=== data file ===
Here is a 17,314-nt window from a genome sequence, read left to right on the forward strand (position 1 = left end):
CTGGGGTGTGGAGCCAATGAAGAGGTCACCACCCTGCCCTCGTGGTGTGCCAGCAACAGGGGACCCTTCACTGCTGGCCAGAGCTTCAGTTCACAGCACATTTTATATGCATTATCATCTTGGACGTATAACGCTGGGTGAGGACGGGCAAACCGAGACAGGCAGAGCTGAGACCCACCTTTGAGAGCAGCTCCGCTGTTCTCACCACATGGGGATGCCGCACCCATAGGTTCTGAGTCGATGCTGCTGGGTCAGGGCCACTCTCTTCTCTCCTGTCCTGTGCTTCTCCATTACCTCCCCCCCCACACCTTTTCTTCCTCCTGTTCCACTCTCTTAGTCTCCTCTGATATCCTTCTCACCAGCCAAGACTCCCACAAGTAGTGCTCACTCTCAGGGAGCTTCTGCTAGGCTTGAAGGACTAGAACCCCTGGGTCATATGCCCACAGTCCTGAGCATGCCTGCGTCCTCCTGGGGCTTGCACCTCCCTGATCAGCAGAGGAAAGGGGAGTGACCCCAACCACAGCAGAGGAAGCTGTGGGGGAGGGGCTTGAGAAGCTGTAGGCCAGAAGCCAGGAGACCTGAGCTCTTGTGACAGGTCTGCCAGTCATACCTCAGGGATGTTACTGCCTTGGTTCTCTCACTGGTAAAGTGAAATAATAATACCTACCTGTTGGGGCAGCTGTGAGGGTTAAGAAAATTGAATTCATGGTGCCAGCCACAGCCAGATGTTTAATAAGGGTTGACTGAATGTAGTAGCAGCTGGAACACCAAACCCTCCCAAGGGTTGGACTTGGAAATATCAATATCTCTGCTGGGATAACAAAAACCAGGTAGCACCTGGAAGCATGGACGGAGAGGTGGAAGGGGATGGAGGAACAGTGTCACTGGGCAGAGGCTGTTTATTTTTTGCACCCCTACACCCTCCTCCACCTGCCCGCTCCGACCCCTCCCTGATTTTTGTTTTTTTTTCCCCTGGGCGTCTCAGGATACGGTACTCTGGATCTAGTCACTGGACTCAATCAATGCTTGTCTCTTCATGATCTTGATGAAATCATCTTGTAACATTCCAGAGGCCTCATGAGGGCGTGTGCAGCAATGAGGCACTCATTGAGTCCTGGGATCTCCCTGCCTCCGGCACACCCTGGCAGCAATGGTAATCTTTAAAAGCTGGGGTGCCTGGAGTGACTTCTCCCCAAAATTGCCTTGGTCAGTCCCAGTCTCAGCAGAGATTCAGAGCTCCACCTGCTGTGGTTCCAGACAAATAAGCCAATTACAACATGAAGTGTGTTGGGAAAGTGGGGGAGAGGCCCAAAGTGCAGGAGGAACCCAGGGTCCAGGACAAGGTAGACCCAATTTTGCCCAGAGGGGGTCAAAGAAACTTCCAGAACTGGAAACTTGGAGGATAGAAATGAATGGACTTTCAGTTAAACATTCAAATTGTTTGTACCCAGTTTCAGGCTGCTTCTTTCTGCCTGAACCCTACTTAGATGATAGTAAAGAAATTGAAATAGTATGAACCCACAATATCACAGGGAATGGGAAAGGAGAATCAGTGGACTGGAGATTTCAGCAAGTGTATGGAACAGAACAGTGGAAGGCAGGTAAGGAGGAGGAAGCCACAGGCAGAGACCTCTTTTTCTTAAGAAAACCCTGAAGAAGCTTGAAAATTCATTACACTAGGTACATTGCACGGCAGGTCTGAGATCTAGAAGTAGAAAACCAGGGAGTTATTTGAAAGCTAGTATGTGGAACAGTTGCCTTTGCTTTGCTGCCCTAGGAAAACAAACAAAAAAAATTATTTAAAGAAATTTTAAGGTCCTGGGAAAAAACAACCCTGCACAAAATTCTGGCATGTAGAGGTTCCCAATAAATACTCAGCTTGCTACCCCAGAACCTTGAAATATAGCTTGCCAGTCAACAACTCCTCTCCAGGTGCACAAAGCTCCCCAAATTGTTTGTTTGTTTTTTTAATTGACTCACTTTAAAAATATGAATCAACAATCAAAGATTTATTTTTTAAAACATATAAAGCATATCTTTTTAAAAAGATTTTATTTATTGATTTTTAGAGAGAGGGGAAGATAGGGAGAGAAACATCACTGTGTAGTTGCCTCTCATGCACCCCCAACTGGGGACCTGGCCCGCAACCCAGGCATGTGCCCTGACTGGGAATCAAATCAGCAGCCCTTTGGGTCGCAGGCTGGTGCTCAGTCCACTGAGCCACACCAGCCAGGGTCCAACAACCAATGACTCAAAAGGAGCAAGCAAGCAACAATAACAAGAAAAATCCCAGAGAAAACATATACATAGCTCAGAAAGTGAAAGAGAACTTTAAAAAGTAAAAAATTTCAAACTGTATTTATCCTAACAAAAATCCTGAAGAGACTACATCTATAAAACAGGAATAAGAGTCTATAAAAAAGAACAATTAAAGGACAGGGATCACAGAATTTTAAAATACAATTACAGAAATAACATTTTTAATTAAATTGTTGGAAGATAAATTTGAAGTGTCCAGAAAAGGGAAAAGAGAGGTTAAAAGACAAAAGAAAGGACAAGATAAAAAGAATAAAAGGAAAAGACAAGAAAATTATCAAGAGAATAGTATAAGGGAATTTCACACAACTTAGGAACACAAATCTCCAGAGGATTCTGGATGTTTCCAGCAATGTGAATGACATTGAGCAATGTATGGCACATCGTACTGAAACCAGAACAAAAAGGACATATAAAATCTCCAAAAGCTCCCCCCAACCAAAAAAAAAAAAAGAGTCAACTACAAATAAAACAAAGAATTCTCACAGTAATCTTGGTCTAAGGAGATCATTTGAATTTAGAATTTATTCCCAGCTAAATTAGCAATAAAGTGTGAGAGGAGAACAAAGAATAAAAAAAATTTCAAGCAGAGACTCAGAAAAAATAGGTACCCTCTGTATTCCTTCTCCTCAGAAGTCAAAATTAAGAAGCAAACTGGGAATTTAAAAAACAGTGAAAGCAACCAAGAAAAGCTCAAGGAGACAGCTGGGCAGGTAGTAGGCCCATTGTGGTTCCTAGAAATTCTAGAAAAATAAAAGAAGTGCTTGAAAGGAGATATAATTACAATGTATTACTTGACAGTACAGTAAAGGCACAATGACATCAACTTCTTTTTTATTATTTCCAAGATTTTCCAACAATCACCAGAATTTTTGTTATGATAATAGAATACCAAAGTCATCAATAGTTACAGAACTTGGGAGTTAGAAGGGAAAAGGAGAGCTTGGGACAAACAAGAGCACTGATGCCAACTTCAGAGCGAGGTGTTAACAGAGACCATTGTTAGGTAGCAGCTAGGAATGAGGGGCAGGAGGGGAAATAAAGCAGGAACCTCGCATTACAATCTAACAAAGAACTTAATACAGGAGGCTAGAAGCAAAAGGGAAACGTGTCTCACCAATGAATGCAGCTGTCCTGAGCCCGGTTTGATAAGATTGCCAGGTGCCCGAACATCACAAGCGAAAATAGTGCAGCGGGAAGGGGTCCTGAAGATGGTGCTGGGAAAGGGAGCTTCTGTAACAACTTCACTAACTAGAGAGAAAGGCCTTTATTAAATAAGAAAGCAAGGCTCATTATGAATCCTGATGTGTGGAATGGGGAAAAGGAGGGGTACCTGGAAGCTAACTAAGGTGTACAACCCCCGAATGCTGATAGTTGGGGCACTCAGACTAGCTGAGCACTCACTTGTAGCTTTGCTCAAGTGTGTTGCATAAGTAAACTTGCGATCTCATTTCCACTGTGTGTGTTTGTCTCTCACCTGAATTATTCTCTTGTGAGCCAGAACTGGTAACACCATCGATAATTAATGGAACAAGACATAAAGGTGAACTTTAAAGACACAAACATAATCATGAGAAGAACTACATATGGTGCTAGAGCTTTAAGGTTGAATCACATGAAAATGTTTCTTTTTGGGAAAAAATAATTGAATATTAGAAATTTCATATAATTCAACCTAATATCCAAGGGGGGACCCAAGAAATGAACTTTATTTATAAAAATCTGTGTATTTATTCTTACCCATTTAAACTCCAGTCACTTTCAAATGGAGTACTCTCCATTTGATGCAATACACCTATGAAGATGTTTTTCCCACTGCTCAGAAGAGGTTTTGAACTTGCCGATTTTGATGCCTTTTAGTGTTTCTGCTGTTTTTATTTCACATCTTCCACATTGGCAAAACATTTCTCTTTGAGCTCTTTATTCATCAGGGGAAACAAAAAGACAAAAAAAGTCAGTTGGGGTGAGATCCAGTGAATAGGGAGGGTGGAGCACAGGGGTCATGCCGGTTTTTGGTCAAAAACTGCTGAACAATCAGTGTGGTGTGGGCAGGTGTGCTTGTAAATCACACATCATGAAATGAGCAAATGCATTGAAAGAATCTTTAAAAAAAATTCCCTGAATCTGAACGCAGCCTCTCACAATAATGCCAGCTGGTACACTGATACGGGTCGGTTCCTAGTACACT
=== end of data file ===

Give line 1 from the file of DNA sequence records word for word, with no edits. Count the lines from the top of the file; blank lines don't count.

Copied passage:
Here is a 17,314-nt window from a genome sequence, read left to right on the forward strand (position 1 = left end):